Hotevilla Village Youth Program builds self-esteem, heightens sense of family values with community conscious projects
HOTEVILLA, Ariz. - It is a huge undertaking to plan a successful summer youth community program that will excite and keep kids interested while also providing meaningful projects that truly help, enhance and build stronger minds, higher self-esteem and family values. Not to mention strengthening the native community.
But Hotevilla Village Youth Program coordinator Melody Wytewa and her summer assistant Natalie Brady are working with summer youth, ages 7 to 19, to do just that. And they still have six weeks to go.
In late May and June, the students collected bottle lids and soda tabs for the Hopi Cancer Program. The cancer program recycles the bottle lids and soda tabs to help Hopi cancer clients pay for rehabilitative services. It went so well that the students want to continue the project as a year-round activity.
Along with the community and art related projects, Wytewa and Brady also arranged for the students to hear formal presentations on issues like bullying. They invited Brenda Patterson from the Hopi Paangni' Guidance Center at Second Mesa to show the students how to identify bullying issues, how to effectively deal with these issues, and how to prevent them from happening within their schools and homes during a one day workshop at their village youth building.
The students also cleaned up trash and picked up stray cans from around the village before the first Kachina dance to help the village look a lot cleaner for the weekend.
In June, one of the more creative art projects they completed was to stabilize and paint three of the local village information bulletin boards with Hopi related art.
The students, along with one of the adult male village workers, first stabilized and retrenched the posts that hold the three village bulletin boards that are located throughout the village. One of these bulletin boards is located where a public main village water spigot is since many of the more traditionally built homes in Hotevilla still do not have running water in their houses. While village members fill their buckets or containers with water they can also read the latest in village activities or public events on the bulletin board.
The students also work on photo art, butterfly mobiles and paper stained glass art and Pinatas made with balloons two days a week The projects are currently displayed in the village building computer lab.
The students also worked on an essay project called "My Role Model." The students thought of and wrote about a role model in their lives.
Two of the Hotevilla students shared their thoughts about who their role models are. Kayah Roy, from the Rabbit-Tobacco clan, age 17, and Ayen Talashoma, from the Badger-Butterfly clan, age 9.
Roy named her mother Sandra Suhu, her So'ohs and her Kya'ahs as her role models for being "strong Hopi women" and showing her that "no matter what, you must survive and keep going, that you will be stronger for enduring difficulties."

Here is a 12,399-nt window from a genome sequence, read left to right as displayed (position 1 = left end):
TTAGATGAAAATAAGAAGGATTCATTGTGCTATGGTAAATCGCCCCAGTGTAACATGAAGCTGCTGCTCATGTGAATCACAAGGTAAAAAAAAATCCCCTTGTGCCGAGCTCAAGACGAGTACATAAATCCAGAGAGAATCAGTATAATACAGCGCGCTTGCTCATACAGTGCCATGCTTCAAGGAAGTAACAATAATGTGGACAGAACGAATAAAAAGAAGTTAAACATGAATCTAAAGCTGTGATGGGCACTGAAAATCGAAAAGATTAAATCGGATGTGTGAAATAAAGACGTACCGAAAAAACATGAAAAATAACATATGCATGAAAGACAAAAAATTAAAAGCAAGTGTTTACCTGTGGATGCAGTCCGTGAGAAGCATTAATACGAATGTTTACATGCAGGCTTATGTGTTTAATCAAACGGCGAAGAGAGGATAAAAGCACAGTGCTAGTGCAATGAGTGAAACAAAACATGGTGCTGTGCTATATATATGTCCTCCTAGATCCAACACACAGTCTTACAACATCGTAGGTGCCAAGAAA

Roy said that she has seen firsthand, her mom, who is single and self-employed, sacrifice and work long hours with her art to provide for her and her twin sister. Roy said she is also very aware of how much work it is to be a Hopi woman and that her So'ohs and her Kya'ahs all work so hard, especially during traditional activities.
"I just really appreciate them all," said Roy.
Talashoma said he picked both his Kwa'ah Ramson Lomatewaima and his So'oh Jessica Lomatewaima. "I see my Kwa'ah and my So'oh work hard everyday, whether it's at their art and teaching or just household or field work," Taleshoma said. "My Kwa'ah took the time to teach me how to drive the tractor and how to shoot my BB-gun and he also used to take the time to read to me, now I can read to myself. My So'oh also helps me and my brother so much, they both raised us when my mom wasn't around, they never let us go without things. My Kwa'ah is really adventurous, he encourages us to be independent and to depend on ourselves to solve our own problems. They are really special."
The Hotevilla students took on a bigger project this year as well. They planted a garden at the Hotevilla traditional garden area located on the mesa edge spring irrigated area. They planted watermelon, bush beans, four colors of Hopi corn and sweet corn. They hope to reap a big harvest this coming October and then sponsor a traditional Hopi meal for their elders and community members using their crops.
In June, Hotevilla Village Youth also played host to a one-day youth exchange with another student youth program from the village of First Mesa-Walpi. Twenty-four Walpi village students came for the day to play traditional games, exchange ideas and work on joint projects. All the students shared lunch at Hotevilla village community building.
The Hotevilla youth program also was able to include a culinary project directed by professional Hopi chef Milland Lomayestewa. He showed the students how to make fruit smoothies and how to make their own organic pizzas.
Wytewa and Brady also provide Hopi culture and language classes for their students. Remolda Crooke, a retired teacher, puts on Hopi focused classes on Tuesday and Thursday.
Students in the Hotevilla Summer Youth Program are Amare Kayquaptewa-Bamboo clan, Robert Kayquaptewa-Bamboo clan, Ira Talashoma-Badger/Butterfly clan, Ayen Talashoma-Badger/Butterly clan, Cierra Brady-Spider clan, Kayah Roy-Rabbit/Tobacco, Aurie Roy-Rabbit/Tobacco, Aleea Tenakhongva-Greasewood/Roadrunner clan, Araya Tenakhongva-Greasewood/Roadrunner clan, Larren Masayesva-Rabbit/Tobacco clan, Austin Masayesva-Rabbit/Tobacco clan, Shantelle Smiley-Water Flowing Together (Navajo clan), Shanelle Smiley-Water Flowing Together (Navajo clan) and Terrance Scott -Mexican clan (Navajo-Hopi).